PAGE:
+
FCFANS= hwmon1/pwm1=hwmon1/fan1_input
 +
MINTEMP= hwmon1/pwm1=45
 +
MAXTEMP= hwmon1/pwm1=65
 +
MINSTART= hwmon1/pwm1=60
 +
MINSTOP= hwmon1/pwm1=50
 +
 
 +
# systemctl enable fancontrol
 +
# systemctl start fancontrol
 +
}}
  
The memory appears to be upgradable. Disks are limited to 3GBit/s because it is only SATA II. You can boot from either disk or USB using the selector switch on the back of the unit. I was able to boot CentOS 8 from a SD card using a USB SD card reader.
+
== See Also ==
 +
* Python Library to drive the LCD - https://github.com/1000001101000/Python_buffalo_libmicon
 +
* Debian Image Information - https://github.com/1000001101000/Debian_on_Intel_Terastations

Revision as of 13:35, 1 December 2019

The TeraStation TS5400 is a network attached storage (NAS) unit manufactured by Buffalo from around 2012. It falls under the TerraStation 5000n series of products and appears to still receive updates.

Buffalo TerraStation TS5400 Motherboard Front
Buffalo TerraStation TS5400 Motherboard Back

This unit has the following hardware specs:

CPU Intel Atom D2550 @ 1.86GHz
RAM 1x 2GB DDR3 1066MHz SODIMM
Chipset Intel I/O Controller Hub 10 (ICH10) family
Disk 4x SATA II (revision 1.0a), AHCI
Network 2x Intel 82574L Gigabit
USB 2x USB 2.0, and 2x USB 3.0
Serial 1 serial port

The memory appears to be upgradable. Disks are limited to 3GBit/s because it is only SATA II. You can boot from either disk or USB using the selector switch on the back of the unit. I was able to boot CentOS 8 from a SD card using a USB SD card reader.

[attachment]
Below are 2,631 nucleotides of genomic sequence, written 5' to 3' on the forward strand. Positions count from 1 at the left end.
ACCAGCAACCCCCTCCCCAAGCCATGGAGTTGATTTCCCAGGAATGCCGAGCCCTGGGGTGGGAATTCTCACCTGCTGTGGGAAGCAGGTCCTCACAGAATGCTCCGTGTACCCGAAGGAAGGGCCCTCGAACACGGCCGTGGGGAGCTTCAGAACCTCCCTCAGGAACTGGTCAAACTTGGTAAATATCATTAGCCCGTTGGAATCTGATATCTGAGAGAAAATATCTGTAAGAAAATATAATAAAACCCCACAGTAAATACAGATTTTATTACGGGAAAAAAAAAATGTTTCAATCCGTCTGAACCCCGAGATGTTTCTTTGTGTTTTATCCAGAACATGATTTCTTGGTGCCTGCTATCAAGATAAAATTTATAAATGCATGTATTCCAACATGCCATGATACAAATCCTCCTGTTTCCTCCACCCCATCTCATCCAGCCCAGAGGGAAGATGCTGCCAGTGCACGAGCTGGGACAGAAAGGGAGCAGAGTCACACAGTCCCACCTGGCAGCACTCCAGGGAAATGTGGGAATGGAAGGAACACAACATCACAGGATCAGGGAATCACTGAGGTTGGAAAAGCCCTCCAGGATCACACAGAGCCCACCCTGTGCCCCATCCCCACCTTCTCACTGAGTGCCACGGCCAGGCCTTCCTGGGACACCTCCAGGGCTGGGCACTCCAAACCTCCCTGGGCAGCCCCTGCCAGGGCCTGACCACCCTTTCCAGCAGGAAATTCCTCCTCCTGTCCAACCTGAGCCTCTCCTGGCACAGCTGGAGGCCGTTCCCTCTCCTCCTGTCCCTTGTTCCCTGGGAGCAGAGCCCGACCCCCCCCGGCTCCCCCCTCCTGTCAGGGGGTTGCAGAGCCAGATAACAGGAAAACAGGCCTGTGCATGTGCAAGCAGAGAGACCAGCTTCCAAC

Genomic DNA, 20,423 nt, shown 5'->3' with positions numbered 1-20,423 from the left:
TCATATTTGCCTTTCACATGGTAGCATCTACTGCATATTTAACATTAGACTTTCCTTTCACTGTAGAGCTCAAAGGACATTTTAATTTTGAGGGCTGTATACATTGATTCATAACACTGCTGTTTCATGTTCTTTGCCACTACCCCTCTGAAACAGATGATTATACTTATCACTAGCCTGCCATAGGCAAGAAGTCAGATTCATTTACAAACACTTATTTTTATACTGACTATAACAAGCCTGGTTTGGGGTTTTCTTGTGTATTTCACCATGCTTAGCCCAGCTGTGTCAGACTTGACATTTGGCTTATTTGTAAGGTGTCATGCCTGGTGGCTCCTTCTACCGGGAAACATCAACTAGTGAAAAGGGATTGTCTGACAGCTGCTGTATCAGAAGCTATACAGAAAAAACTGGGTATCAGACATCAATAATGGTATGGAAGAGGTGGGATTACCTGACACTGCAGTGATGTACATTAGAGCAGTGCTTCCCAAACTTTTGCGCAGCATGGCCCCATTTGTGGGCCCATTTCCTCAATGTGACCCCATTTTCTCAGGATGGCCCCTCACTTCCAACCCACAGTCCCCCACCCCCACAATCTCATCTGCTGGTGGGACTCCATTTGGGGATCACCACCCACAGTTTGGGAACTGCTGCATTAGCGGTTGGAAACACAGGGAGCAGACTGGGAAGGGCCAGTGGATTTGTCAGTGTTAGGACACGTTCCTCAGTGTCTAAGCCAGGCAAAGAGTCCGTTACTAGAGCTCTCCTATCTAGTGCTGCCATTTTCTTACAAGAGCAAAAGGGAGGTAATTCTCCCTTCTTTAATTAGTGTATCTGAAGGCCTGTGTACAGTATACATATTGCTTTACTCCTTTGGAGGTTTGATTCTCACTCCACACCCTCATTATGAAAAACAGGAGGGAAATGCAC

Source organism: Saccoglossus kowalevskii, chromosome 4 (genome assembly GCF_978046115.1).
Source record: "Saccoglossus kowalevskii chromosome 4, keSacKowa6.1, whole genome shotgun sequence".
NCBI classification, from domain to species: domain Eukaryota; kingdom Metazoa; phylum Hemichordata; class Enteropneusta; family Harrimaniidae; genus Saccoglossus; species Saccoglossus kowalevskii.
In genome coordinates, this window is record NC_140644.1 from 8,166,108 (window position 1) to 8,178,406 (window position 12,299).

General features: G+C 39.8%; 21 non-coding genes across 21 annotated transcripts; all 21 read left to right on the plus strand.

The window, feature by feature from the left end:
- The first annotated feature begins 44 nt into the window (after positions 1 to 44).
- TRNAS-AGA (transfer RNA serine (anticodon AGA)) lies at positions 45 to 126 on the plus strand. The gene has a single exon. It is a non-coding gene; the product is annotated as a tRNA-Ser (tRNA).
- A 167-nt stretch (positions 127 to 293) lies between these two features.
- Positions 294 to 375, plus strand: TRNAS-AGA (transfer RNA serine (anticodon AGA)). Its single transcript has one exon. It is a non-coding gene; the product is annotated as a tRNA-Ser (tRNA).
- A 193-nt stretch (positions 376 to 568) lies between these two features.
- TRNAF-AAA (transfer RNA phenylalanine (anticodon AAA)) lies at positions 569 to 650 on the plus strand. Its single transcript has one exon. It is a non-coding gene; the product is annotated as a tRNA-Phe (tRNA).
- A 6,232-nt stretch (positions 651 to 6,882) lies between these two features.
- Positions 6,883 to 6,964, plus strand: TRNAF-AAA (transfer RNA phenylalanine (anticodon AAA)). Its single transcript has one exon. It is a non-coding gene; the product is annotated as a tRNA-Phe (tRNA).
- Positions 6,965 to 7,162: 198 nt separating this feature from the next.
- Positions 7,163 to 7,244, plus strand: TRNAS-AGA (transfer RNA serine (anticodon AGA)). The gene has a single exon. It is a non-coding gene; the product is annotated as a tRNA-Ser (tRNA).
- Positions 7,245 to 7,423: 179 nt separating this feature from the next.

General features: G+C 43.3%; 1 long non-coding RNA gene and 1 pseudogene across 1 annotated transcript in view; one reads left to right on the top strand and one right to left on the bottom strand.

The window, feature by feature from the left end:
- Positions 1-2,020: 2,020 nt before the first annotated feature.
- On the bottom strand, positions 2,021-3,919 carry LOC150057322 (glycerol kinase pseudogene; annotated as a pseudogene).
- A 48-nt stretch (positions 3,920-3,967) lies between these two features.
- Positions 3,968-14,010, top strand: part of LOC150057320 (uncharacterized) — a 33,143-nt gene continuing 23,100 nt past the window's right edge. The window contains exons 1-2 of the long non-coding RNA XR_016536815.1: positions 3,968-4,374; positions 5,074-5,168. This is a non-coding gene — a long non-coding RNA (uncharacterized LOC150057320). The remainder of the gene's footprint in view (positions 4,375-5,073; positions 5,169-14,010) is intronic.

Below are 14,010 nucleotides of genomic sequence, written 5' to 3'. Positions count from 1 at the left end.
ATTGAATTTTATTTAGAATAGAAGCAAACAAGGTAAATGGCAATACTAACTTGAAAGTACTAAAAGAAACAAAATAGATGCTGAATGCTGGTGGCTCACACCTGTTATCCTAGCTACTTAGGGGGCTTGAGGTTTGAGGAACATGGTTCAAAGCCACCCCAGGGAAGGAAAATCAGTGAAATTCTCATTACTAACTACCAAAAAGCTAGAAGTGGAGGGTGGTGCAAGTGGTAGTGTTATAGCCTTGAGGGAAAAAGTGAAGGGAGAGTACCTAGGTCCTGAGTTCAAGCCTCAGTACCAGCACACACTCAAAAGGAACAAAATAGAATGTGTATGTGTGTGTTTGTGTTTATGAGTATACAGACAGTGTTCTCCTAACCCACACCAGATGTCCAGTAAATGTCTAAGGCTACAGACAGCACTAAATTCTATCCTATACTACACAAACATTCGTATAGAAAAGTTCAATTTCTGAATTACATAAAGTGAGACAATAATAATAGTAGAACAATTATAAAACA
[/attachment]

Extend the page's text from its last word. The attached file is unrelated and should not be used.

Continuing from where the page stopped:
Performance

Using CentOS 8 with ZFS 0.8.2, write speeds to a striped 2x 8TB SATA ZFS pool was about 200mb/s.

Samba write speeds were at ~83mb/s. Samba read speeds maxed out the gigabit connection at 108MB/s. NFS write speeds were slightly better at almost 90mb/s.

The slower write speeds might be due to the under powered CPU.

GPIO

See: https://github.com/1000001101000/Debian_on_Intel_Terastations

Utilizes IT8721 but kernel module needs to be patched for it to function. BIOS appears to disable power if no drives are connected on start up and GPIO control is required to enable power afterwards.

Front LCD Display

The front LCD display is controlled using the second serial port at 38400 baud. It seems like the BIOS actually communicates with the LCD in order to control messages that appear during POST.

There is a python library that can interface with the LCD display but the documentation is lacking.